(Note: Boston also picked up reliever Guillermo Mota, but he never pitched for them because the righty was dealt to the Indians later in the 2005-2006 offseason.)

    Production vs. Prospects: Again, this deal really was a win all around, so let's give a nod to both production and prospects.

The Carlos Delgado Trade

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    Trade Date: 11/24/05

    METSCarlos Delgado 5.95.9
    MARLINS Yusmeiro Petit (#69, 2006)-0.2 -1.0 
     Mike Jacobs -0.8  
     Grant Psomas N/A  

    Recap: On the very same day that the Marlins sent Beckett and Lowell packing for Boston, they also jettisoned first baseman Carlos Delgado—and what was left on the four-year, $52 million contract he'd inked just 10 months earlier—to the Mets. Pitcher Yusmeiro Petit had always posted good numbers in the minors to help his prospect status, and it looked like Florida had found Delgado's replacement in Mike Jacobs, who hit .310 with 11 homers in his first 100 big league at-bats in 2005.

    Winner: While Jacobs did have considerable power—he hit 69 homers in three seasons with the Fish—he was also strikeout-prone, inept against lefties (.648 OPS career) and a brutal defender. As for Petit, he never amounted to anything in the majors, so Delgado would have won this for the Mets by default.

    Production vs. Prospects: Petit may be the poster boy of don't-scout-the-boxscore prospects, so maybe the Mets saw it coming and had no fear over giving up his "potential" for Delgado's big bat.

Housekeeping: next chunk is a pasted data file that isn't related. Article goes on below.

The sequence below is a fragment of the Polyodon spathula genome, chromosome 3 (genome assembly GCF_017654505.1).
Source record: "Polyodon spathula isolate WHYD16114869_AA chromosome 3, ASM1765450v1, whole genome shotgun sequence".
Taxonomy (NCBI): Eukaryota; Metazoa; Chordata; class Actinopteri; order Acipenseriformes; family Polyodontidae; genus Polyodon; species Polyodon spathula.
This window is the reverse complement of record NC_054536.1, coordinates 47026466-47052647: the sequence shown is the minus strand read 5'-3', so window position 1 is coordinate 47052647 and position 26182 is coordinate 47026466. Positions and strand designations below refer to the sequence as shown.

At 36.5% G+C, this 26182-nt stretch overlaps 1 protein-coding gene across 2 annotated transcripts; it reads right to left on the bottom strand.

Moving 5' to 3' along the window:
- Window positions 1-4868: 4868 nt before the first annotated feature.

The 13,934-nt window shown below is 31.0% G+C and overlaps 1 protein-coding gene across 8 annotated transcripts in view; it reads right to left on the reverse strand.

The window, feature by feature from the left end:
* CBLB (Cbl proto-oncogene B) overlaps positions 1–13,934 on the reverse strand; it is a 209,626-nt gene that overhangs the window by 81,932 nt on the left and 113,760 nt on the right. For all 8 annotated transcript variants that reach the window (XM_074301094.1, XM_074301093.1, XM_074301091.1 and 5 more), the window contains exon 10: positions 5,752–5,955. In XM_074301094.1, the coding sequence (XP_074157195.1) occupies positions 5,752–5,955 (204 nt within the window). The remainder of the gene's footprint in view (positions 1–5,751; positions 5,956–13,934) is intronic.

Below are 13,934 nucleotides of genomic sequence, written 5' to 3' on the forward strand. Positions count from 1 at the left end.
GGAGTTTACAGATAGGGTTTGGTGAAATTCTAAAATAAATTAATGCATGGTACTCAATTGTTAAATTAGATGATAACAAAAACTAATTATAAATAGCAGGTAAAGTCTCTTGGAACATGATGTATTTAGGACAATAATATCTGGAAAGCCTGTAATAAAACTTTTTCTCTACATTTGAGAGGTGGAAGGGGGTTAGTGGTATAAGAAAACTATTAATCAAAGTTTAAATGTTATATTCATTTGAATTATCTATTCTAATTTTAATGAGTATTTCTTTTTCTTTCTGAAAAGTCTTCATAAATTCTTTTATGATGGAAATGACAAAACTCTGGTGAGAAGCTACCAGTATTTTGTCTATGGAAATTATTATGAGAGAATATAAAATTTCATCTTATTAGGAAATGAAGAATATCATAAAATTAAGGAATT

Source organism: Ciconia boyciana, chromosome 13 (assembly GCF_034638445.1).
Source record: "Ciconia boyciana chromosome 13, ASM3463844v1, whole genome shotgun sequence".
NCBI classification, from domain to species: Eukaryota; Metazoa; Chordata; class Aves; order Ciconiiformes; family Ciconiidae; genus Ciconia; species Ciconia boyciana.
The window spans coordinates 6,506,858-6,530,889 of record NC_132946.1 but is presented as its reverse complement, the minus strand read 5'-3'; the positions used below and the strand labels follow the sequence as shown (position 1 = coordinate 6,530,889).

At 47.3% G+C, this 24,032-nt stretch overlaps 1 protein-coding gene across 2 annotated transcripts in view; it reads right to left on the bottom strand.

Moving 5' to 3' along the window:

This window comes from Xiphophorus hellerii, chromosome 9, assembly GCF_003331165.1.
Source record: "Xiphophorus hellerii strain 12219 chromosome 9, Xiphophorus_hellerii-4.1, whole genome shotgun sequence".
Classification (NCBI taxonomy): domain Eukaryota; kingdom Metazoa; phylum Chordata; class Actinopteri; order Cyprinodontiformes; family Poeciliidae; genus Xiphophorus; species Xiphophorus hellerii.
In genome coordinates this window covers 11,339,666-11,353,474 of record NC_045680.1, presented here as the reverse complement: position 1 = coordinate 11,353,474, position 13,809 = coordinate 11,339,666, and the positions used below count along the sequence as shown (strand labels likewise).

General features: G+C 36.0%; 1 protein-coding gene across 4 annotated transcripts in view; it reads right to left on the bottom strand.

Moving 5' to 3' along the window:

The Randy Johnson Trade

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    Trade Date: 1/11/05

    YANKEESRandy Johnson7.97.9 
    DIAMONDBACKSJavier Vazquez 3.46.2
     Brad Halsey 1.9  
     Shawn Green 0.9  
     DODGERSDioner Navarro (#41, 2004) 0.60.6
     Beltran Perez N/A  
     William Juarez N/A  
      Danny MueggeN/A  

    Recap: While not technically a three-team trade, the breakdown above essentially boiled down to just that for the Yankees, who had long coveted Randy Johnson to be their ace; the Diamondbacks, who needed to shake things up after a worst-record-in-baseball 51-111 season in 2004; and the Dodgers, who were searching for catching and pitching help and were willing to dangle Shawn Green.

    Winner: While Yankees fans would probably say otherwise because the Big Unit wasn't quite himself in the Big Apple (4.37 ERA), their team won this one, as none of the other players did much for their new teams.

    Production vs. Prospects: Catching prospect Dioner Navarro was the primary target for the Dodgers, but he wasn't as big-league ready as they'd hoped, so let's chalk up one final victory to good old production.